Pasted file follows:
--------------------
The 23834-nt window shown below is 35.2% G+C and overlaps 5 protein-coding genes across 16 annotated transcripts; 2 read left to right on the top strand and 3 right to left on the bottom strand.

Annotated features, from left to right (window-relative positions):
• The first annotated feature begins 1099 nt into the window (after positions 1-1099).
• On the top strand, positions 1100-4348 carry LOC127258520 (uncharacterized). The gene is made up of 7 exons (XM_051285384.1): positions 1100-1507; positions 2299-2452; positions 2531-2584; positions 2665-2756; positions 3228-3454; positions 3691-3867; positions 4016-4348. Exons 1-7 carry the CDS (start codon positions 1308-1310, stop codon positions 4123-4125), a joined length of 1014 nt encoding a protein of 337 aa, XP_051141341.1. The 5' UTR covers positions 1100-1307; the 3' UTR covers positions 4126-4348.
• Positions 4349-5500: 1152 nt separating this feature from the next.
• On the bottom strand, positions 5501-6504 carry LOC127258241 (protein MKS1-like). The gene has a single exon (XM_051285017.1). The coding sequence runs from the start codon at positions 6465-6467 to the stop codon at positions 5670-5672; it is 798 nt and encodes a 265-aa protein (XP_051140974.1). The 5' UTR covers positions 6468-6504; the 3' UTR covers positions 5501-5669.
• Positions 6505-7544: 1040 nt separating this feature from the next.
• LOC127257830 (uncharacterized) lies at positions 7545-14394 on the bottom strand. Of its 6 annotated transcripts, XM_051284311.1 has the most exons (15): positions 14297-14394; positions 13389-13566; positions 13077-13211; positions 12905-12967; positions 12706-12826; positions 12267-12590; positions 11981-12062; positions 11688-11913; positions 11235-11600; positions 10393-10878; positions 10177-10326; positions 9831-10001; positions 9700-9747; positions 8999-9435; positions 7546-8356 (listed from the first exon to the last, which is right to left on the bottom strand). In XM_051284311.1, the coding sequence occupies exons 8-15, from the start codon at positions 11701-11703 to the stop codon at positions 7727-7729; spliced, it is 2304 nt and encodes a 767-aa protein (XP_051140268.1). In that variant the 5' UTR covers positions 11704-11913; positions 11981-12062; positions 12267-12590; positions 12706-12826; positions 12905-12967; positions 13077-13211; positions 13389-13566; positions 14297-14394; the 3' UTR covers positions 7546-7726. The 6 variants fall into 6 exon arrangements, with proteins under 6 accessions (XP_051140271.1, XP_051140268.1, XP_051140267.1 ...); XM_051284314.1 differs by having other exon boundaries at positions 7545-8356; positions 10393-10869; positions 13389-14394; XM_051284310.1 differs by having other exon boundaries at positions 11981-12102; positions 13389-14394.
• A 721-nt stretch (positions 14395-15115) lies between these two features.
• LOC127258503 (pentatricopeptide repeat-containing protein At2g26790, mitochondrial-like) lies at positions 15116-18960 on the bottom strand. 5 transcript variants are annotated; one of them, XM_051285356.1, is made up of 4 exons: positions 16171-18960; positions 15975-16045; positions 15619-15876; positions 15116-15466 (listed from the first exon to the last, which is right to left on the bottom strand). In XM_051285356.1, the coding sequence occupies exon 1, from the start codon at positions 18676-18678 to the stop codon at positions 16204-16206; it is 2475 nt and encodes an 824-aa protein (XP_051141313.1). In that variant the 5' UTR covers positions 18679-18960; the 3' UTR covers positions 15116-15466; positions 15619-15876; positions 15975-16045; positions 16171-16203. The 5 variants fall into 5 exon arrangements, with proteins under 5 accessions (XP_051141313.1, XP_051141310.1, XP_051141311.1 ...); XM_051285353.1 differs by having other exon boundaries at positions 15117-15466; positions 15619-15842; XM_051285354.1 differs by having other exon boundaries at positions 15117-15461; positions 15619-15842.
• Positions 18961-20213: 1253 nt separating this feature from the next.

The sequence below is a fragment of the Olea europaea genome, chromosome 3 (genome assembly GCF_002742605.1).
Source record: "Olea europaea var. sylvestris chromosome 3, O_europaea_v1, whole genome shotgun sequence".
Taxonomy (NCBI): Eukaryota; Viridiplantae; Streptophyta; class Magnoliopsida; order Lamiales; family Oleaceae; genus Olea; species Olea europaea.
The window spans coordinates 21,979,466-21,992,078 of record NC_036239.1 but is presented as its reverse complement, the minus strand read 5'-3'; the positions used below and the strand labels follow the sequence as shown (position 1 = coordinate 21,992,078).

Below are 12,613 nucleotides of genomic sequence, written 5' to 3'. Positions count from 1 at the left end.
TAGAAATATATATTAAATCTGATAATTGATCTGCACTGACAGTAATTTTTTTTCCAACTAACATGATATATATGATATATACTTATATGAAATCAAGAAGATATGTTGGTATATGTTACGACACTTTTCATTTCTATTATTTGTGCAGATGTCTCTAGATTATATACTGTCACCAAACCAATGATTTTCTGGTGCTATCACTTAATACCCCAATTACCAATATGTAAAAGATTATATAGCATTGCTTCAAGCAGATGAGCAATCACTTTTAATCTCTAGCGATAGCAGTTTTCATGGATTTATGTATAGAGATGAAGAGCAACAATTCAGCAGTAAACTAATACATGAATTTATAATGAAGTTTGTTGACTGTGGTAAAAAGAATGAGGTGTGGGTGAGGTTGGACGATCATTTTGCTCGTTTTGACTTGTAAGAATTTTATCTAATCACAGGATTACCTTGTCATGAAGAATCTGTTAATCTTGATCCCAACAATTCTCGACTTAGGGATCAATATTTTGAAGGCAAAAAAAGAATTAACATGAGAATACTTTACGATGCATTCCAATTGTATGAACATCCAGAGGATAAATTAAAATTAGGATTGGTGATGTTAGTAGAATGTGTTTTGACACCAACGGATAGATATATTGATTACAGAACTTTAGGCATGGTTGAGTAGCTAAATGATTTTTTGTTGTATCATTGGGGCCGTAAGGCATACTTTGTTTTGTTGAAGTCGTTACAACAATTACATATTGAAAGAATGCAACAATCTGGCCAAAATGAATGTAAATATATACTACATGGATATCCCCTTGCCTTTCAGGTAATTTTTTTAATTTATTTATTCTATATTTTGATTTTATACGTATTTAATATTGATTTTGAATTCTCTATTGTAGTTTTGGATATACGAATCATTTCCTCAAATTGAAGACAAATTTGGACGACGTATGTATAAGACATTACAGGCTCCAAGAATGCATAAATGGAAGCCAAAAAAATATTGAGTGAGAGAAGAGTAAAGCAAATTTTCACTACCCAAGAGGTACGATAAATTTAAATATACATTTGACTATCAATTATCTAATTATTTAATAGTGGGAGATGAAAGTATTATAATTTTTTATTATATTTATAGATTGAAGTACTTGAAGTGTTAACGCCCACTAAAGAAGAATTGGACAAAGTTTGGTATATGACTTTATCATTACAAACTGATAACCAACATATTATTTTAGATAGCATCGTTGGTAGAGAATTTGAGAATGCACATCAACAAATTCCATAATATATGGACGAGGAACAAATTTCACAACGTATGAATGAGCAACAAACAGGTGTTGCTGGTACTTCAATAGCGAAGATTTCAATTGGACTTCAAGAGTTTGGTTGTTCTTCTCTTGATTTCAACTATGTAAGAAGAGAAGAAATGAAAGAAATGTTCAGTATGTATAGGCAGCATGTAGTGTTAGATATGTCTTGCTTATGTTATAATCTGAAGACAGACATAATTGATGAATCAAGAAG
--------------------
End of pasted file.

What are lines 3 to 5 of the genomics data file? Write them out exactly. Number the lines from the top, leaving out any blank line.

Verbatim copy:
• The first annotated feature begins 1099 nt into the window (after positions 1-1099).
• On the top strand, positions 1100-4348 carry LOC127258520 (uncharacterized). The gene is made up of 7 exons (XM_051285384.1): positions 1100-1507; positions 2299-2452; positions 2531-2584; positions 2665-2756; positions 3228-3454; positions 3691-3867; positions 4016-4348. Exons 1-7 carry the CDS (start codon positions 1308-1310, stop codon positions 4123-4125), a joined length of 1014 nt encoding a protein of 337 aa, XP_051141341.1. The 5' UTR covers positions 1100-1307; the 3' UTR covers positions 4126-4348.
• Positions 4349-5500: 1152 nt separating this feature from the next.